Every day around 2 pm, one of the staff at the hotel where I am staying will come by and knock on the door and pull out a thermometer gun and aim it at my forehead. He’ll come by again at 8 pm. If the temperature on the first shot is too low, he’ll shoot it again at my wrist.
These thermometer guns are ubiquitous in China. Whenever anyone enters almost any store, office building, residential community, public park, station, or another public place, they will have to get their temperature checked. But thermometer guns are “notoriously not accurate and reliable.”
They are also incredibly expensive. If you go looking for them online.
In just a few days, the advertised price for many thermometer guns increased from around 200 Chinese yuan (US$28) to over 500 yuan ($71). At the beginning of the year, they were sold for 100 yuan.
As one article shared on WeChat said, “Thermometer guns are the new face masks.” It’s the latest market for online scammers and hoarders to exploit.
As Chinese people are returning to work, businesses need contactless thermometers to check the temperatures of employees and customers. But many factories are only now just opening up, and production needs to catch up. A recently-reopened factory in southern Guangdong province has technicians working until midnight or later. Factories in Kenya have also been working overtime to meet export demand.
But the internet police in Xinyu, a city of just over 1 million in Jiangxi province, has warned of many types of scams proliferating on China’s chat apps and social media websites from people purporting to sell thermometers.
There are those who take upfront payments and then never deliver. Perhaps they never even had the thermometers in stock in the first place. There are those who deliver fake or low-quality thermometers at inflated prices. Finally, even if the seller somehow did get their hands on 50,000 medical-standard thermometers and gouged the price by double or triple, that itself would be unlawful profiteering.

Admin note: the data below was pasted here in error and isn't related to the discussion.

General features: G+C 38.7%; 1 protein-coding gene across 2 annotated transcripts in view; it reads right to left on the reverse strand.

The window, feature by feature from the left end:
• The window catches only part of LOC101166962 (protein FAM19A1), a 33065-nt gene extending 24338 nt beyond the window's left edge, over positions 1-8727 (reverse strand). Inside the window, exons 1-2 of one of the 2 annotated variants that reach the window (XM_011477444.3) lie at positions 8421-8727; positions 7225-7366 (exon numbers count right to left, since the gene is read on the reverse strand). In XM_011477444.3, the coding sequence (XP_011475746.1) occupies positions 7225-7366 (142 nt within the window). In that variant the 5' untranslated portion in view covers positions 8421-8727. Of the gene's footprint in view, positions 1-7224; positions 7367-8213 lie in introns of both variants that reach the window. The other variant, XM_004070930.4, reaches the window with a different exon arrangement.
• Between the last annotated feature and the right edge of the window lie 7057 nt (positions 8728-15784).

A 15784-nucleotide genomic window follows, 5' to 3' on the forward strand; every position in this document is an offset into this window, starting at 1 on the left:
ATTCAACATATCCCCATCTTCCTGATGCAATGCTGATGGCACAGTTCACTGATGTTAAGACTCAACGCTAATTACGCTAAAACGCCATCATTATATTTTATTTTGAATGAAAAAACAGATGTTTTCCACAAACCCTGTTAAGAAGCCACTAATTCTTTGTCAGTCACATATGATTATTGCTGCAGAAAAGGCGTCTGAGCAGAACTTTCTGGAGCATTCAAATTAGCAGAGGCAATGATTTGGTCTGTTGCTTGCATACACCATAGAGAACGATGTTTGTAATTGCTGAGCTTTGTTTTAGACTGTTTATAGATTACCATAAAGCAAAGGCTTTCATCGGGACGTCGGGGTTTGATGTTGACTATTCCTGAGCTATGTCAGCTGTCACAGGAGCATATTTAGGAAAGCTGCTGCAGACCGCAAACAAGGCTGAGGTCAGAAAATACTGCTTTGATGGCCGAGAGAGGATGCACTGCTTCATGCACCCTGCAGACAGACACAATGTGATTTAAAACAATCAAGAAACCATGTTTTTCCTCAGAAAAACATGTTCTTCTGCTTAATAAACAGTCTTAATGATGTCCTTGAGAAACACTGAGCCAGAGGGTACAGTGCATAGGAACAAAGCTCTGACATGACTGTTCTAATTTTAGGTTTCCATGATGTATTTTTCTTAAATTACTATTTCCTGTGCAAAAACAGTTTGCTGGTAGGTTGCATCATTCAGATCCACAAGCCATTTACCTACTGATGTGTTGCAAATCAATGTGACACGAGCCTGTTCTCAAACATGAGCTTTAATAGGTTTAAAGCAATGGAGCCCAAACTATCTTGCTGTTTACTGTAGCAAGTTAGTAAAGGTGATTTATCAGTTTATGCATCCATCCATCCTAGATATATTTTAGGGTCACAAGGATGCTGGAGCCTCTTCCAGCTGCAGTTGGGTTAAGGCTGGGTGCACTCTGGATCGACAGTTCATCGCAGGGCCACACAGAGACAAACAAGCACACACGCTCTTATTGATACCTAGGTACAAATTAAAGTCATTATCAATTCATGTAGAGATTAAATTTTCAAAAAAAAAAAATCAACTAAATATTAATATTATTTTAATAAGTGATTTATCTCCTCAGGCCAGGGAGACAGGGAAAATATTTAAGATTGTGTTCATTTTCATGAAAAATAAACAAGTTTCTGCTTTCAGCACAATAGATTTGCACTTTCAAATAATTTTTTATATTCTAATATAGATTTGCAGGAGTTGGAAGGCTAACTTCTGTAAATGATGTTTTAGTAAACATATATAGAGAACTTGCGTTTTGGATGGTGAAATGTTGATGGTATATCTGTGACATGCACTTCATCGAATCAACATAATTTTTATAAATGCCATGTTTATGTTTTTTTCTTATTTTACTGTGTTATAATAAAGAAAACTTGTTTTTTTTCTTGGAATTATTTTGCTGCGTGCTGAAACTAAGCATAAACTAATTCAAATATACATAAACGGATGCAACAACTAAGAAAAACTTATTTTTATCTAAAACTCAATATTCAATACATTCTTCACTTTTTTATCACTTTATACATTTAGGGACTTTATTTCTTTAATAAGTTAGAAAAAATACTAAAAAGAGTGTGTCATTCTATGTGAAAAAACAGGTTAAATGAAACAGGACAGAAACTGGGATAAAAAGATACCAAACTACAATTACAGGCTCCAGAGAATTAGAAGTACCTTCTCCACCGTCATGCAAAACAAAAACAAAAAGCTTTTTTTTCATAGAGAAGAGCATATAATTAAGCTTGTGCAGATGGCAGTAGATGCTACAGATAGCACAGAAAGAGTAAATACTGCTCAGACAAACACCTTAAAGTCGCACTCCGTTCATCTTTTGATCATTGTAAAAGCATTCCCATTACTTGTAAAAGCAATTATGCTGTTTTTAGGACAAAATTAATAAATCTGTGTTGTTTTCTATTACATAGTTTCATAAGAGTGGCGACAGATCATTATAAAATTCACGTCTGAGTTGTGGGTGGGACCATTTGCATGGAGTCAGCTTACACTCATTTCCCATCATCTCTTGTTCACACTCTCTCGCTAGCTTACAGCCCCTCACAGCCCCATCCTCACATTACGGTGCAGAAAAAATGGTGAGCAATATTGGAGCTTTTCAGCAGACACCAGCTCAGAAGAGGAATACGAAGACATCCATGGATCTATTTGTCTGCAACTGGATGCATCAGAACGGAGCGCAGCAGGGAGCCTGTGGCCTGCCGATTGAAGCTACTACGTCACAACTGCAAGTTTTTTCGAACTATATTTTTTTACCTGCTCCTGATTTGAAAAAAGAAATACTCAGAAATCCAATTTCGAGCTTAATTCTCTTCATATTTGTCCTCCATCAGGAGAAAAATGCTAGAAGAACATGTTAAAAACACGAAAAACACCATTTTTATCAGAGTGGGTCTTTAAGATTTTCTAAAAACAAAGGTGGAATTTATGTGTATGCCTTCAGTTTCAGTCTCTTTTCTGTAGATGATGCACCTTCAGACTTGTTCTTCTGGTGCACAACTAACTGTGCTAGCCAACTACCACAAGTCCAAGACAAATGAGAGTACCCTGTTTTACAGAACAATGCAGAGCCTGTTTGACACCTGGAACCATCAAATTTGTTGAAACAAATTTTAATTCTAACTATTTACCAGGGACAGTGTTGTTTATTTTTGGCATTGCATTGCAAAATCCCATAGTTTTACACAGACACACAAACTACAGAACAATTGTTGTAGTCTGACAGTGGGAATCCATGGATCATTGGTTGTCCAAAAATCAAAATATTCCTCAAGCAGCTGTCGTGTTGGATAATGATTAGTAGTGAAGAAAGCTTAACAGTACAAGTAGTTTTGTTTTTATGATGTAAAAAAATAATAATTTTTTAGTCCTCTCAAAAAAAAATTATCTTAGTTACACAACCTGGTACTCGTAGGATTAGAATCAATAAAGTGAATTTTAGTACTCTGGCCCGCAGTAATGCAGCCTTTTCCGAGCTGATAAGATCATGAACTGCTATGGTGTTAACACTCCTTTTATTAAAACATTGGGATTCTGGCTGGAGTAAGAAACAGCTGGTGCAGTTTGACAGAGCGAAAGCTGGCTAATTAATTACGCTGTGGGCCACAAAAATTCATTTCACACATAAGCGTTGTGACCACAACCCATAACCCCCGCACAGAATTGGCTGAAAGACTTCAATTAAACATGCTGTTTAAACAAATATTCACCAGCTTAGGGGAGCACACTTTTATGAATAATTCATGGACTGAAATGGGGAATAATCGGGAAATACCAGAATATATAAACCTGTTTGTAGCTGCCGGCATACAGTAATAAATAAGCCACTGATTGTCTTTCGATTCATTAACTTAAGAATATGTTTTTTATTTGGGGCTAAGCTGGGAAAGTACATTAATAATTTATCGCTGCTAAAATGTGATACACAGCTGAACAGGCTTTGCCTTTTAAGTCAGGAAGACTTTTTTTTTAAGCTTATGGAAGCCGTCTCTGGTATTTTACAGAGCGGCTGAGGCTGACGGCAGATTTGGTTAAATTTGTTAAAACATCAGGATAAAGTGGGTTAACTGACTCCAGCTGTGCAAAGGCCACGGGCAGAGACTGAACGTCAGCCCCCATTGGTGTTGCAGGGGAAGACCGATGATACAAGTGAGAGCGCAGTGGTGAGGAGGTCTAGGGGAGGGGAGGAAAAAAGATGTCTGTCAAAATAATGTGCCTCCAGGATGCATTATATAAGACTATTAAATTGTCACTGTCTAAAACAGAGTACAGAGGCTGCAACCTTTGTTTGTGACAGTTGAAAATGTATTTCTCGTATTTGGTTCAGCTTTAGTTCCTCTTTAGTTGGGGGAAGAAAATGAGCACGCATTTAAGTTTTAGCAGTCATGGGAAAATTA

Retailers and vendors need a license to sell such medical products to the public. The people advertising thermometers for 500 yuan on WeChat and forums are, for the most part, not licensed sellers or producers. They might be anonymous newly-registered forum members with a cat as their avatar who claim, “I connect with three manufacturers.”
Some people really are making big money buying and selling thermometers—at least in the short term. Bai Duoduo, an author and blogger, wrote about her investigation into the black market for thermometers. When she tried to buy a single thermometer, she was told she had to purchase 50,000. “Who can buy 50,000 thermometer guns at once?” she wrote. “How the hell could someone use 50,000 thermometer guns???”
While there are some people purchasing for large companies or agencies who might need to buy in bulk, the vast majority of large-scale transactions of thermometers are between middlemen. One person will procure a few thousand thermometers for 500, say, then sell 3,000 for 520 and make a profit more than ten times the average monthly salary in one deal.
In fact, the vendor advertising 3,000 thermometers might not even have that many in stock. Then they have to rush to find thermometers from another source at an inflated price. A good deal of the market is a Ponzi scheme. Scammers ripping off scammers.
Relatively few end users are actually purchasing thermometers online at such inflated prices. Legitimate manufacturers are selling through licensed vendors and taking preorders. One hotel manager from Hunan said she had applied through official channels to purchase thermometers for 249 yuan a piece.
Once factories get back up and operating at full capacity, demand will shortly be met. And, unlike with face masks, companies and work units only need a handful of thermometers that can be reused day after day throughout the entire epidemic. The market is much more limited than that of face masks, which are meant to be used only once. One black market dealer quoted in Bai’s article expected it to die down by early March.
There’s a saying in Chinese comparing speculators to cloves of garlic. “Don’t be the last clove of garlic,” the one holding onto 50,000 thermometers you paid 30 million for in March, or you’ll be chopped up.
Currently based in China, Mitchell Blatt is a former editorial assistant at the National Interest, Chinese-English translator, and lead author of Panda Guides Hong Kong. He has been published in USA Today, The Daily Beast, The Korea Times, Silkwinds magazine, and Areo Magazine, among other outlets. Follow him on Facebook at @MitchBlattWriter.